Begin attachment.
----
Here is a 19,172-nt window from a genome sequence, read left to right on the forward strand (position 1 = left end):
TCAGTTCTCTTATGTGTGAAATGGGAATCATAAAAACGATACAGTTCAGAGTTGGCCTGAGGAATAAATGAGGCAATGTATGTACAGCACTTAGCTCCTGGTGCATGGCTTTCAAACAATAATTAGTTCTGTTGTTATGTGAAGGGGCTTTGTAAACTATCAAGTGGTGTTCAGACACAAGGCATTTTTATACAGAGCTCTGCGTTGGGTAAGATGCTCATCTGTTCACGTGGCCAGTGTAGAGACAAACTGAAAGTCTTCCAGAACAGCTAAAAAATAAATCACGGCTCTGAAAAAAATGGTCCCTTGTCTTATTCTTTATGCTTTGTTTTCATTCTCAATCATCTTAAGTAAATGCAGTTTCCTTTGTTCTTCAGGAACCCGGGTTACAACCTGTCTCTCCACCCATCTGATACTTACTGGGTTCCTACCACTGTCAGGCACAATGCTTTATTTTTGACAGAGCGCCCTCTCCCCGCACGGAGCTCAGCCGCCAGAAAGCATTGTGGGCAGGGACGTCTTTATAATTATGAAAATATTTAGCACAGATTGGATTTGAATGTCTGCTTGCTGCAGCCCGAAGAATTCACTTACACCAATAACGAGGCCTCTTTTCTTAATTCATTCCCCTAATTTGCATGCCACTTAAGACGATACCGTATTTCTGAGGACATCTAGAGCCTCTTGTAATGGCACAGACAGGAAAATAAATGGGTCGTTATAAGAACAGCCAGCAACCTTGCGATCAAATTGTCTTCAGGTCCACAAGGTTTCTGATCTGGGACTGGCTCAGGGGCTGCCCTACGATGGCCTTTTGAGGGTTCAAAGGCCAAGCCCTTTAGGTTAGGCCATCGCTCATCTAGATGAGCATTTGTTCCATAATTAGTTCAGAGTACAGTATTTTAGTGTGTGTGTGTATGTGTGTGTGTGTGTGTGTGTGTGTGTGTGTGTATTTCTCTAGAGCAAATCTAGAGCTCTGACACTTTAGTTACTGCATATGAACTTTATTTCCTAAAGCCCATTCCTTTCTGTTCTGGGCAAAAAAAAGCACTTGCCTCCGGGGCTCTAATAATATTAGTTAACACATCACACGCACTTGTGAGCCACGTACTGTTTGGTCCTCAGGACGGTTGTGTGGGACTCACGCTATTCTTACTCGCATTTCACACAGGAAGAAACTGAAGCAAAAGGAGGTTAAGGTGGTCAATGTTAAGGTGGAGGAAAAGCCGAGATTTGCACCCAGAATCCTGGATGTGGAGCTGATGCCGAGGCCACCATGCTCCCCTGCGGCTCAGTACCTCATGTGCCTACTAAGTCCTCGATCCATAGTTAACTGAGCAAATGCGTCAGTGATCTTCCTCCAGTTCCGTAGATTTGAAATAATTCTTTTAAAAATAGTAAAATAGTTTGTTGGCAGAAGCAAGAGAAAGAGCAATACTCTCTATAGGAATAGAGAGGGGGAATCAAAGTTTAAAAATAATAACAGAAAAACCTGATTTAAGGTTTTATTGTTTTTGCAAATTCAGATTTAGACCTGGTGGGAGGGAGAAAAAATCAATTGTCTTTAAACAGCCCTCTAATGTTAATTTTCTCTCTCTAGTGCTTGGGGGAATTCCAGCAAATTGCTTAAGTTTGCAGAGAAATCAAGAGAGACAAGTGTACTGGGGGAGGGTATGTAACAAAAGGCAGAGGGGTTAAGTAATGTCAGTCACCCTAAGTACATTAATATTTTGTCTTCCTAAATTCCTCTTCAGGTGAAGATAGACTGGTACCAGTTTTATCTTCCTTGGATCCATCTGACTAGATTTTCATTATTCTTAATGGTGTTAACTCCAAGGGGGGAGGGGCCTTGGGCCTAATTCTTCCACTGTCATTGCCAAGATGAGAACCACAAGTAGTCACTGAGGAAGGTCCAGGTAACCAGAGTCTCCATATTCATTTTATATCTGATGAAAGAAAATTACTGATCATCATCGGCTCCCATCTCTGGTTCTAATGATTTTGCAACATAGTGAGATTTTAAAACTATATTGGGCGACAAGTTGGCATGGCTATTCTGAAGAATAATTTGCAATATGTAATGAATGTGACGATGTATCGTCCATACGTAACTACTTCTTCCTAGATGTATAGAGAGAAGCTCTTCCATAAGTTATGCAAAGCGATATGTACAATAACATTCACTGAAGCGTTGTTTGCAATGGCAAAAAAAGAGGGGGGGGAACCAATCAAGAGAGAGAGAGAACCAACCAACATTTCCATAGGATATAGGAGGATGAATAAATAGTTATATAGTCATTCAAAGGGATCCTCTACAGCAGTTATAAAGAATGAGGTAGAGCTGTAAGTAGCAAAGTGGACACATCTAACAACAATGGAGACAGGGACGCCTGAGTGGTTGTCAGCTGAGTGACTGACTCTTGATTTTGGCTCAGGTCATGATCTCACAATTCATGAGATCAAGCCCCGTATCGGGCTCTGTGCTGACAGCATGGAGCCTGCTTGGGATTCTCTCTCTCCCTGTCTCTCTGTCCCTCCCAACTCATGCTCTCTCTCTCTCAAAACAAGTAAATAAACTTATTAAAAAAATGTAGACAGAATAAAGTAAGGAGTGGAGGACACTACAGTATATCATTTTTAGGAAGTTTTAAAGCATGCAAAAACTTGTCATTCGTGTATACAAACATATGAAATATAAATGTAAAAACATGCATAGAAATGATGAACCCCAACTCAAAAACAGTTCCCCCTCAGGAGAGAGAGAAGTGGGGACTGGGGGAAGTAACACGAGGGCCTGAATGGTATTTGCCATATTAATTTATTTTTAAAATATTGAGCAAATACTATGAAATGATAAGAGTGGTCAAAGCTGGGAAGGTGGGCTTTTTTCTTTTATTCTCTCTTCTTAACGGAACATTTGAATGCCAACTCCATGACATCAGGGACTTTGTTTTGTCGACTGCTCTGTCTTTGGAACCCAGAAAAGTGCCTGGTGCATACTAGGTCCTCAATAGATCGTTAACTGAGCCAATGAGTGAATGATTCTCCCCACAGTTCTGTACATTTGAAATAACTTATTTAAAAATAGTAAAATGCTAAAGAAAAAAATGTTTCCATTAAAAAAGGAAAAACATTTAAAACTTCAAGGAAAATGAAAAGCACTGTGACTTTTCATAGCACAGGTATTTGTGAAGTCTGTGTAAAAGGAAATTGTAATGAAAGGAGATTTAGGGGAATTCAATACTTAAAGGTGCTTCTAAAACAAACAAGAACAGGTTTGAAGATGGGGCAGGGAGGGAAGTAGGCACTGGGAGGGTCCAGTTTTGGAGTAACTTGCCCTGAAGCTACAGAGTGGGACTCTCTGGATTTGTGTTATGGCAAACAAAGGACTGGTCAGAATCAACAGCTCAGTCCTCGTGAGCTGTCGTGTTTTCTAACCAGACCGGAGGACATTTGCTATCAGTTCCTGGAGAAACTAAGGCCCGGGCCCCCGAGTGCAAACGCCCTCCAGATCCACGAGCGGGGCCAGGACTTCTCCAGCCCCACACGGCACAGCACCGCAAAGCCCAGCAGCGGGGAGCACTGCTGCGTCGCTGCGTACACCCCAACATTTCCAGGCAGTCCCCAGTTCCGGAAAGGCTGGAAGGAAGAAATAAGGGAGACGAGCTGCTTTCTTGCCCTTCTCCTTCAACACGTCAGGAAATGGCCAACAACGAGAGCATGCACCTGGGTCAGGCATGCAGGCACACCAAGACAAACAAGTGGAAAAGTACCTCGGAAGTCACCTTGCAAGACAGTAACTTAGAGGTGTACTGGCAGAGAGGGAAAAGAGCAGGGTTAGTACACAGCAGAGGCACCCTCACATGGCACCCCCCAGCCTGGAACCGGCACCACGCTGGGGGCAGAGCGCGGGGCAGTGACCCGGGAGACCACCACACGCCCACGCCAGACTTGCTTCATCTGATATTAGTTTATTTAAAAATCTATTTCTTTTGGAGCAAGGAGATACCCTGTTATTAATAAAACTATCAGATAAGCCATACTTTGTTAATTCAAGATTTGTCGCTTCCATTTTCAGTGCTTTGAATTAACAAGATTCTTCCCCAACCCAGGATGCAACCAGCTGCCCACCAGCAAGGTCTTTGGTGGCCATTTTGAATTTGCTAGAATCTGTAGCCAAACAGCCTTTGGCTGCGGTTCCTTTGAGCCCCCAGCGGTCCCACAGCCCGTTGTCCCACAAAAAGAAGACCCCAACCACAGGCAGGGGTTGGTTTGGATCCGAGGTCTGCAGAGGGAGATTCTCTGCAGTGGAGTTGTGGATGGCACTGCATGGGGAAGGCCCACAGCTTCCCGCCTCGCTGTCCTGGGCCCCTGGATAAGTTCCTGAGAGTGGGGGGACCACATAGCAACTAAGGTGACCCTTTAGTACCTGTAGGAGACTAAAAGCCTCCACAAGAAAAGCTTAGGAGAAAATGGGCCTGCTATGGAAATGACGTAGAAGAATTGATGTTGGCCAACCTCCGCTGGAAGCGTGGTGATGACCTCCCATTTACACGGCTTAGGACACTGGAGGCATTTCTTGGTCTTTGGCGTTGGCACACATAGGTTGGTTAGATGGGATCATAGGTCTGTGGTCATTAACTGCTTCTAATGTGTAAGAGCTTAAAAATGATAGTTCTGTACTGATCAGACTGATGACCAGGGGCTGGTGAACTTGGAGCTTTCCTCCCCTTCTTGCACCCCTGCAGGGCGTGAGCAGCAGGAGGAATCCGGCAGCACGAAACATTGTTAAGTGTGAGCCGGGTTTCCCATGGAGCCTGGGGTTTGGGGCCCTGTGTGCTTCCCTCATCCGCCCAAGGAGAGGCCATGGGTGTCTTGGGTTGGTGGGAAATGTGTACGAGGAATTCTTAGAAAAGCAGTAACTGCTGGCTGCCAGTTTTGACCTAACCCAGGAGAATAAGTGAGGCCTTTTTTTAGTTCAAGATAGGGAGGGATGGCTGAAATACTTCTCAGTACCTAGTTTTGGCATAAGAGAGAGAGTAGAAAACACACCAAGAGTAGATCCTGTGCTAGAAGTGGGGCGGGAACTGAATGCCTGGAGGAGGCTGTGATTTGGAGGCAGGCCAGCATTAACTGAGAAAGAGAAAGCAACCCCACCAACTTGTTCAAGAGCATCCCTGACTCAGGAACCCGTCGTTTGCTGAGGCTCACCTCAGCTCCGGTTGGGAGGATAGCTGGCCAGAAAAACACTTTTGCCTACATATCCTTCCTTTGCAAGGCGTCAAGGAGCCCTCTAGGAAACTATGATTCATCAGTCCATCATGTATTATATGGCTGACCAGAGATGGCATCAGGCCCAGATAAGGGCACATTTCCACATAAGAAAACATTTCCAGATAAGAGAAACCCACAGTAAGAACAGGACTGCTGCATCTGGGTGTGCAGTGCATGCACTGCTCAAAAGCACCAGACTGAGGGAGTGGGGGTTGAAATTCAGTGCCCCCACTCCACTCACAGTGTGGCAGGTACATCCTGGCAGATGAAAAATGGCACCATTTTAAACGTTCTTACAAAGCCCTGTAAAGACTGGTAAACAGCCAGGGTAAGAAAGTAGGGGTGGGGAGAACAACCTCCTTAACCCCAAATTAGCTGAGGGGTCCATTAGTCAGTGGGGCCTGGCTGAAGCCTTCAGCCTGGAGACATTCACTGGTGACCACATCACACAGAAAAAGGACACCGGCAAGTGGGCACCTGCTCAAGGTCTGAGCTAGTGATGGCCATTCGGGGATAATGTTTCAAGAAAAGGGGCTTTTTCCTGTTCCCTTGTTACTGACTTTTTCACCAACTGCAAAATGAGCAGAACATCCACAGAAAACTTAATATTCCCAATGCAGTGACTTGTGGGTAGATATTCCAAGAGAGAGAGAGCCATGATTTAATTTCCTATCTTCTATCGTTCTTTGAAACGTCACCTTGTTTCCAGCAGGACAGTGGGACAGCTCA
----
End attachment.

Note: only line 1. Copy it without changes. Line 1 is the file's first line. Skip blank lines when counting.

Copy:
Here is a 19,172-nt window from a genome sequence, read left to right on the forward strand (position 1 = left end):